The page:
Lambda Legal has filed an emergency motion with the U.S. 7th Circuit Court of Appeals asking the court to recognize the marriage of Niki Quasney and Amy Sandler while it considers District Judge Richard L. Young’s ruling striking down Indiana’s ban on gay marriage because Niki is currently battling Stage IV ovarian cancer.
Judge Young’s ruling was stayed by the 7th Circuit just days ago which brought an end to same-sex marriages that were just getting underway in the hoosier state. The stay also removed the emergency relief that was previously granted to Quasney and Sandler back in April that required the State to respect Niki and Amy’s marriage while the case, Baskin v. Bogan, proceeded through the courts. From Lambda Legal:
The emergency relief granted by the trial court is no longer in effect; the stay issued by the Appeals Court last week applies even to couples facing terminal illness, who may not live to see the conclusion of the State’s appeal.
“There is no justification whatsoever for depriving this family of the dignity, comfort, and protections of a legally recognized marriage during this already agonizingly difficult time,” said Camilla Taylor, Marriage Project Director for Lambda Legal. “We ask Attorney General Zoeller not to oppose this motion. This is one family in all of Indiana that is undergoing tremendous stress while they courageously fight Ms. Quasney’s stage four ovarian cancer. Their marriage doesn’t harm anyone in Indiana, it simply protects them and their children.”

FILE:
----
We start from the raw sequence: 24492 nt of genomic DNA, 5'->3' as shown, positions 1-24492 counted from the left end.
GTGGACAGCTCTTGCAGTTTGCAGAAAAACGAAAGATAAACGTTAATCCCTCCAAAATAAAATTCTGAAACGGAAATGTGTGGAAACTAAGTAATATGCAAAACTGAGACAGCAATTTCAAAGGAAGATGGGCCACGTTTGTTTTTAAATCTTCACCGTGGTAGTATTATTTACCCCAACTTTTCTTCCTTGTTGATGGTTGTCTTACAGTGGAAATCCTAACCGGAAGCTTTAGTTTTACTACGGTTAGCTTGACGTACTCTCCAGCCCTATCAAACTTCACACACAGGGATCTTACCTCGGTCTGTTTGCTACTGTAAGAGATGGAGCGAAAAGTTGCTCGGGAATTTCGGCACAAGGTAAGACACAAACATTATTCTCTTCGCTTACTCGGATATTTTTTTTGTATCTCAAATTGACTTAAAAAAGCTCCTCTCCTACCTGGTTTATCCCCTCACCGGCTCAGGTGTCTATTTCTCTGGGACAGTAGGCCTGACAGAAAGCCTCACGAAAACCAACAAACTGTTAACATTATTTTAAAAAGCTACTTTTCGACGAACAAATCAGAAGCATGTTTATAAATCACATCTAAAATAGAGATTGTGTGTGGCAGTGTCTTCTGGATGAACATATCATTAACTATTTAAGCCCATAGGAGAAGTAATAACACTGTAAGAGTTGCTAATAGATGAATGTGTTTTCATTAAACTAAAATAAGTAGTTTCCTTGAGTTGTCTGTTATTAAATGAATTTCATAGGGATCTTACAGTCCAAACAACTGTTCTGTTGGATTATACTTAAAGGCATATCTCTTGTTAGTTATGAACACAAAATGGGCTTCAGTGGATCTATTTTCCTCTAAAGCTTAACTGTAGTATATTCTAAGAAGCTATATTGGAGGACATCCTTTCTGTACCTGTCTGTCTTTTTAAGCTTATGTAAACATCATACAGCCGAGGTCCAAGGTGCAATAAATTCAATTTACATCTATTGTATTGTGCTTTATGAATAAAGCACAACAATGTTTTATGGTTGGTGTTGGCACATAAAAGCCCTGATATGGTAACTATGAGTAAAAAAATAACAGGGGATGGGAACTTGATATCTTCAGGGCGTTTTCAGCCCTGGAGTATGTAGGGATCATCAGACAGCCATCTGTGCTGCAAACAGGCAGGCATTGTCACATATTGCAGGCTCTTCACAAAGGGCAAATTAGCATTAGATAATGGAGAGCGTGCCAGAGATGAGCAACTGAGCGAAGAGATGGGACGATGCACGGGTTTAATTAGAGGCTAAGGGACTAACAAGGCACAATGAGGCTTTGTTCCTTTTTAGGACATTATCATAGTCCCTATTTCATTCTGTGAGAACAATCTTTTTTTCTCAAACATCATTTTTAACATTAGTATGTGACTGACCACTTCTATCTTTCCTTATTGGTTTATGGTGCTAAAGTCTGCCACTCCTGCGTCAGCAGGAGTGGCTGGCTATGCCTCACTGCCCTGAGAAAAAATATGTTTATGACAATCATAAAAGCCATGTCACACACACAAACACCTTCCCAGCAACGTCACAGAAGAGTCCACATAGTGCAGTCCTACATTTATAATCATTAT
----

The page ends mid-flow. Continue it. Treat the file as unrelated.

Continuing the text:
Baskin v. Bogan was filed on March 10, 2014 in the United States District Court in the Southern District of Indiana. Lambda Legal later filed a motion seeking immediate relief for Ms. Quasney, Ms. Sandler and their two children ages 3 and 1. Almost five years ago, Ms. Quasney was diagnosed with stage four ovarian cancer, having more than 100 tumors removed surgically in 2009, and has since gone through years of chemotherapy. They have a civil union in Illinois and were married in Massachusetts in 2013 but need their marriage legally recognized in Indiana to receive the full protections that every other married family in Indiana receives.
Previously, a gay Ohio couple’s marriage was recognized by a federal judge as one of the partners was battling terminal illness.